This secure email supports 2FA for extra account security. Users can go for Zoho’s authentication app, OTP, QR code, or Touch ID. You can also access your mailbox from other apps via OAuth 2.0.

Zoho Mail works as a web application or an app for your smartphone. You can also configure it on other third-party mail clients. The design is intuitive and eye-pleasing, which is important if you’re planning to use your secure email on a daily basis.

The free version has a huge 5 GB storage with a 25 MB attachment limit. Five users can share one account, but you can use the web application only, which effectively makes checking your mail on mobile a nuisance.

However, for a dollar a month, you get the apps and other IMAP/POP clients, a ten times bigger attachment size, and multiple domains. Power users can take Mail Premium for $4/month to send 1 GB of attachments, store 50 GB, backup emails, and use whitelabeling. A 15-day free trial is also available.

Pros

  • Sleek design
  • POP/IMAP import
  • Generous free version
  • Physically secure servers
  • Malware protection

Cons

  • Aimed at B2B clients
  • Some data centers are in the US and China

Features to look for in your secure email service

Not all secure email services are actually safe and private. There are plenty of free ones that might do more harm than good. Therefore, when searching for the most secure email service, see that it matches all or most of the following criteria:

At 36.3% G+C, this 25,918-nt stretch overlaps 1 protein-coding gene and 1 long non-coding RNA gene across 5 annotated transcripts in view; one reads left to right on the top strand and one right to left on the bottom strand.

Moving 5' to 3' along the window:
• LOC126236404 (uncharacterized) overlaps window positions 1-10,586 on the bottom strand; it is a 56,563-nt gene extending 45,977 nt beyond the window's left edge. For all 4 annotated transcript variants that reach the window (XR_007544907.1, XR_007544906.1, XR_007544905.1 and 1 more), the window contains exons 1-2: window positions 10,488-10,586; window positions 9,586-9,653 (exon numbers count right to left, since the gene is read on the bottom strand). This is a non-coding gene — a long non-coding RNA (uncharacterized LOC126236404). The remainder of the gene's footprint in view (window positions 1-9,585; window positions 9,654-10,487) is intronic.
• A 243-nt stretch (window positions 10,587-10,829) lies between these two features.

• End-to-end encryption. Without it, no email provider can call themselves secure. If you’re using a regular service, your letter is encrypted only until it reaches Gmail or Hotmail. When end-to-end encryption is used, only the sender and the recipient can read the message. The so-called Pretty Good Privacy, or PGP in short, is the most common end-to-end encryption for secure emails.
  • Two-factor authentication (2FA). It gives you extra security and saves your account in case someone learns your password. By adding something that you have, like a smartphone, you make it much harder to break into your email. There are many 2FA options, ranging from SMS to authentication apps by Google and others.
  • Stripping metadata headers. Each email contains metadata about you, such as your web browser, device, and even the recipient. Secure email services strip out header metadata for the sake of the sender’s and receiver’s privacy.
  • Server location. Not all countries are privacy-friendly. Some have data-retention laws that require to store your personal data for a certain period. The US, UK, Canada, and Australia are members of the Five Eyes intelligence network. They share signals intelligence data and are among the worst places to register a secure email provider.
Other features are mostly optional and depend on your personal needs.

How does secure email work?